US needs national digital ID to compete with other world powers amid pandemic
Toomas Ilves addressed the German Marshall Fund (GMF) during a recent panel discussion on proposed tech policy reforms for the incoming U.S. administration. According to Broadband Breakfast, Ilves highlighted the need to streamline government services to reduce in-person visits amid the ongoing pandemic as a top priority. He noted that such governance reforms will only become possible with the introduction of national digital identity.
Ilves described secure digital identities and resilient data architecture as the pillars of digital governance. This, he said, can be achieved using digital documents secured by end-to-end encryption and two-factor authentication (2FA) measures. Ilves further suggested that this information could be stored on chips embedded in driver’s licenses and other documents.
The former Estonian president referred to his recent GMF policy brief, Unlocking Digital Governance, which stresses the need for tech reform amid the COVID-19 pandemic. The policy proposal further outlines strategies for creating a national digital identity. The paper uses the 2014 Estonian digital governance and identity program E-Residency as a successful case study on how to increase access to government services, reduce barriers to civic participation, and enhance transparency.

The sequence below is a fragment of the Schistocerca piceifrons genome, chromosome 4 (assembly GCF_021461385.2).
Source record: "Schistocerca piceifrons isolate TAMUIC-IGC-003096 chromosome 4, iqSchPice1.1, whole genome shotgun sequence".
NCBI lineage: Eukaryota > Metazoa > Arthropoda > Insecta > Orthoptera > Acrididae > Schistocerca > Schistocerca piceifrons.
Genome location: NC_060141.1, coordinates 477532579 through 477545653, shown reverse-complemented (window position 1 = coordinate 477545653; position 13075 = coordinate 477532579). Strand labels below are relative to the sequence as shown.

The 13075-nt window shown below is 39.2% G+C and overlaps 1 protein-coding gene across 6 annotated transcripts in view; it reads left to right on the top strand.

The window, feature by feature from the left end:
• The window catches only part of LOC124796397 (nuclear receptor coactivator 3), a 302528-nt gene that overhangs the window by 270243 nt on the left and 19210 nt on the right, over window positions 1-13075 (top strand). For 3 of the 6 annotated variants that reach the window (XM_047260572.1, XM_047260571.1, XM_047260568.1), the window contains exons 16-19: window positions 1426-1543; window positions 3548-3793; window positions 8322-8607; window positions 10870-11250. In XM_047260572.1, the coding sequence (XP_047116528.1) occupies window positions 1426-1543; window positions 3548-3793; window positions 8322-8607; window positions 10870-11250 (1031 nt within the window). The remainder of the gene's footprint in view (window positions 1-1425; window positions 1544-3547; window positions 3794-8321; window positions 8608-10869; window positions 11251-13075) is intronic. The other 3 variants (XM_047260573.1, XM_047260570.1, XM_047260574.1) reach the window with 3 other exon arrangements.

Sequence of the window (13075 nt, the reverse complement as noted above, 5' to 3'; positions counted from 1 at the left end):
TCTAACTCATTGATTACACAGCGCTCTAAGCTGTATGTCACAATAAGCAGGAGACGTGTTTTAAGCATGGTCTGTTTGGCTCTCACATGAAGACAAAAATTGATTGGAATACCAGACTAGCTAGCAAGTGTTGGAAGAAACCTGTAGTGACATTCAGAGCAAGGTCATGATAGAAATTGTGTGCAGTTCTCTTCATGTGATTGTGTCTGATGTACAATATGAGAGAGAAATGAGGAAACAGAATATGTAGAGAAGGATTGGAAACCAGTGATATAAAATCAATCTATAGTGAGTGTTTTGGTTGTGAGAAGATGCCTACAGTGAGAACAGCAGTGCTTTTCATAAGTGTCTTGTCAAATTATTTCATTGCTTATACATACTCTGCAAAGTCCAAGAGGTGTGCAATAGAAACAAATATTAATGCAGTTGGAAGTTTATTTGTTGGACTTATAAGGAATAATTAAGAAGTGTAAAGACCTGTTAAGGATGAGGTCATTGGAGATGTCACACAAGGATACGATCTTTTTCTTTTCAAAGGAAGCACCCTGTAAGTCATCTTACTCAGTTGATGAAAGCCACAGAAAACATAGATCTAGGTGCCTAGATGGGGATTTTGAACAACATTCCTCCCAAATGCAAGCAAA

Ilves also emphasized the need for a robust national database to back up digital identity and ensure data integrity but acknowledged that the proposed reforms would be unlikely to be implemented in the U.S. as they would likely face political backlash. A similar bipartisan proposal, the Improving Digital Identity Act of 2020, is currently being pushed by four U.S. congressmen.